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Outcome of GMC appeal against Burke ruling

The Appeal Court’s recommendation that the GMC guidance should be implemented throughout all levels of health care may be something that clinical ethics committees and the Network wish to consider.

On 31st July 2004 Justice Munby issued several declarations in the High Court in a judicial review of the General Medical Council’s guidance on withholding and withdrawing life prolonging treatment. The judicial review had been sought by Mr Leslie Burke and was supported by the Disability Rights Commission and others. In his judgement Justice Munby declared unlawful a number of paragraphs of the GMC guidance. The main points of the original judgement are summarised below:

1. The GMC guidance fails to recognise a right to require treatment as well as a right to refuse treatment. Thus a competent patient’s decision that they wish artificial nutrition and hydration (AN&H) to be continued until death is imminent must be seen as determinative of the patient’s best interests. The only circumstances in which it could be discontinued would be if death was imminent, or if continuation of the treatment was seen as intolerable to the patient.

2. The guidance fails to acknowledge the heavy presumption in favour of life prolonging treatment and that such treatment will be in the best interests of the patient, unless the life of the patient, viewed from the patient’s perspective would be intolerable.

3. The guidance fails to reflect the legal requirement that in certain circumstances AN&H cannot be withdrawn without prior judicial authorisation.

4. If a doctor or NHS trust has taken on care of a patient who has expressed a wish that AN&H be continued they must continue to provide such treatment or arrange for the patient’s care to be transferred to someone who is willing to provide such treatment.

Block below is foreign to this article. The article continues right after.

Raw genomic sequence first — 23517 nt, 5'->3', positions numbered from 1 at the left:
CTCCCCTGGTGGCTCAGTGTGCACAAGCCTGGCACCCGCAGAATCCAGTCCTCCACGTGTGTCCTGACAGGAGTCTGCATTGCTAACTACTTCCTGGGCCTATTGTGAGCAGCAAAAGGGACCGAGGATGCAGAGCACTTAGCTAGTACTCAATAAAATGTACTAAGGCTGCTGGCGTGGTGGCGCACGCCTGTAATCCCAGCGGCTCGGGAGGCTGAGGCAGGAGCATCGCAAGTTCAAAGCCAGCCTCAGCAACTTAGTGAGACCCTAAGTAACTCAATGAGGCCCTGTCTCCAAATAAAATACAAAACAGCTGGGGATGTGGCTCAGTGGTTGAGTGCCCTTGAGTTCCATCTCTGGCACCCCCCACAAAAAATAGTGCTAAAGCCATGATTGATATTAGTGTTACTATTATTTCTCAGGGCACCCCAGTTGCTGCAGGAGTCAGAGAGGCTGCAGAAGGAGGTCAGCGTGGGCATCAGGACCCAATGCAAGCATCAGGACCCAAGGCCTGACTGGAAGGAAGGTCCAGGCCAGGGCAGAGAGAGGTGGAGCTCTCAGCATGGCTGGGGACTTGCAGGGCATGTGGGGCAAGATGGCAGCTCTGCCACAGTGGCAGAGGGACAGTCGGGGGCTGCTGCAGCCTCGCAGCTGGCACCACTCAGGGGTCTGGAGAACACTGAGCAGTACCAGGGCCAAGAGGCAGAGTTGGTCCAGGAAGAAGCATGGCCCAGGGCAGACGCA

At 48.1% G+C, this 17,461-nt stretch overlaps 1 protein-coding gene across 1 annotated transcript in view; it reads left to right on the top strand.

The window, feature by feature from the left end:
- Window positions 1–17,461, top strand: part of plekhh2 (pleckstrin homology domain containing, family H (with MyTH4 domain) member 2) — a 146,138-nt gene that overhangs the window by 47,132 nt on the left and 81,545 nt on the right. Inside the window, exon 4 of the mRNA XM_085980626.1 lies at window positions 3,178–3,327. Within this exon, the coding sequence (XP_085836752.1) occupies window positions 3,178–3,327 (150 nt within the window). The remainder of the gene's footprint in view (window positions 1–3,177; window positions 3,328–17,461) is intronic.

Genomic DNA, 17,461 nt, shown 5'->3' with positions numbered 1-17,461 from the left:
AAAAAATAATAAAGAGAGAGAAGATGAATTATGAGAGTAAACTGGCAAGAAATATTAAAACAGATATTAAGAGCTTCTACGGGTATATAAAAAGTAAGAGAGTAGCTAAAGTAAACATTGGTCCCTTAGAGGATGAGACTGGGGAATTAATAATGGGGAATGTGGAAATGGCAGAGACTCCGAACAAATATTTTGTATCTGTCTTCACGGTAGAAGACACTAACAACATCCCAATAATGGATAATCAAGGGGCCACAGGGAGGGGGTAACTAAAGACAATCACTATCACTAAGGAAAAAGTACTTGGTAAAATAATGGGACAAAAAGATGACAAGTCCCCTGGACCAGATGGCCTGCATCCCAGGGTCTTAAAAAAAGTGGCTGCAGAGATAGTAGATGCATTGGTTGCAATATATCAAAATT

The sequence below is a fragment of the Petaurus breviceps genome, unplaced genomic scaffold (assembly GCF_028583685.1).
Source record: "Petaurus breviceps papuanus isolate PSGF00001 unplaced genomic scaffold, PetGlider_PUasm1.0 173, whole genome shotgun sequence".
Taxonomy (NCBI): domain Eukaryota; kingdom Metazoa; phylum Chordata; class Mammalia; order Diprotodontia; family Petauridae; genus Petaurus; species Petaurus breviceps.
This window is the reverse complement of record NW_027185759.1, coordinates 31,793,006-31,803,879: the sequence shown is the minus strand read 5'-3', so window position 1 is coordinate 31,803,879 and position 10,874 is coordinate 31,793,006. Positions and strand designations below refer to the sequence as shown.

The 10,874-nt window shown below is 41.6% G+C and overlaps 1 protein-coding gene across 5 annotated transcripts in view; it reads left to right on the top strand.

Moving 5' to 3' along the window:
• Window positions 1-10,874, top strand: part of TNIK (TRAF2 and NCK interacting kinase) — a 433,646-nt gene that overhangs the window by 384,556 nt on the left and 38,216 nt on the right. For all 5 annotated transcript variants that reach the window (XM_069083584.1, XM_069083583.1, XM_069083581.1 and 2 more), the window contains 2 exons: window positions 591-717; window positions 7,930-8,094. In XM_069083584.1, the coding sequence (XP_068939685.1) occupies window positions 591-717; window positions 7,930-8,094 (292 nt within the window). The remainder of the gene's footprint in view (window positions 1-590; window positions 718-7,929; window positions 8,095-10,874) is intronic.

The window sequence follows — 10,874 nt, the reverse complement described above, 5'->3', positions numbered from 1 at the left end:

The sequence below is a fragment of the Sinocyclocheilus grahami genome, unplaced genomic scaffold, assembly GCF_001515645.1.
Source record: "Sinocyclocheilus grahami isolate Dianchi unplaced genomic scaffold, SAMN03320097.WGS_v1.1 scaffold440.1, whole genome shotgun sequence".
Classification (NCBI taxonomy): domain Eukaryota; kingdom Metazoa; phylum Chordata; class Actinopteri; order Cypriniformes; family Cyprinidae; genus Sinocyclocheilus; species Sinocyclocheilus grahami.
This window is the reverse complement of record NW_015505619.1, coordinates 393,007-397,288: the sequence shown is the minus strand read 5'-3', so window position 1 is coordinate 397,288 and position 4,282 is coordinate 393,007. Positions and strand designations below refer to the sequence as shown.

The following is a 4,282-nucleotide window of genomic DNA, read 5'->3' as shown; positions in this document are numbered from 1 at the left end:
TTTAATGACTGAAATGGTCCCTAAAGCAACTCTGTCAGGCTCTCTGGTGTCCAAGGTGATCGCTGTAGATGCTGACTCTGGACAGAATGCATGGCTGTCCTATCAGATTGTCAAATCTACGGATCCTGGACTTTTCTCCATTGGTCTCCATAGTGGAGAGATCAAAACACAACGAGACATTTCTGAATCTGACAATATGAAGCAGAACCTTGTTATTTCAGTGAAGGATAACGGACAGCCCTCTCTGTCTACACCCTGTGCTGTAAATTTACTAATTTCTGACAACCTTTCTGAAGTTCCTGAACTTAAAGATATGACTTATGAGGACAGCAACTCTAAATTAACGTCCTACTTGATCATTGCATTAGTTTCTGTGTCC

The GMC appealed against the declarations of Justice Munby, seeking clarification of, among other things, the concept of a right to require treatment and the use of ‘intolerability’ as a touchstone of best interests. The Appeal was heard in May 2005 and the Appeal court judgement given on 28th July 2005.

The Appeal court upheld the appeal of the GMC. The Judges were critical of both Justice Munby and the official solicitor for extending their consideration of the issues beyond the specific circumstances of the case of Mr Burke into wider areas of concern. Mr Burke was competent and was likely to remain competent, and able to communicate his wishes, either by speech or electronic communication, until very soon before death. Thus discussion of general principles on advance directives and decision-making when a patient is incompetent were not relevant to the specific situation of Mr Burke.

The Judges stated that:
‘The court should not be used as a general advice centre. The danger is that the court will enunciate propositions of principle without full appreciation of the implications that these will have in practice, throwing into confusion those who feel obliged to attempt to apply those principles in practice. This danger is particularly acute where the issues raised involve ethical questions that any court should be reluctant to address, unless driven to do so by the need to resolve a practical problem that requires the court’s intervention.’

Thus the judges were very clear that the courts should limit their judgements to specific cases and not extend their rulings to set out general principles to govern a range of hypothetical cases. However, the Appeal Court did respond to those parts of the initial judgement that extended beyond the specific case of Mr Burke. The reason given by the Judges was a concern that parts of the initial judgement would be ‘seized on and dissected by lawyers seeking supportive material for future cases’. They cautioned strongly against this.

The main points of the appeal judgement are summarised below:

1. Autonomy and the right of self determination do not entitle a patient to request a medical treatment regardless of the nature of the treatment.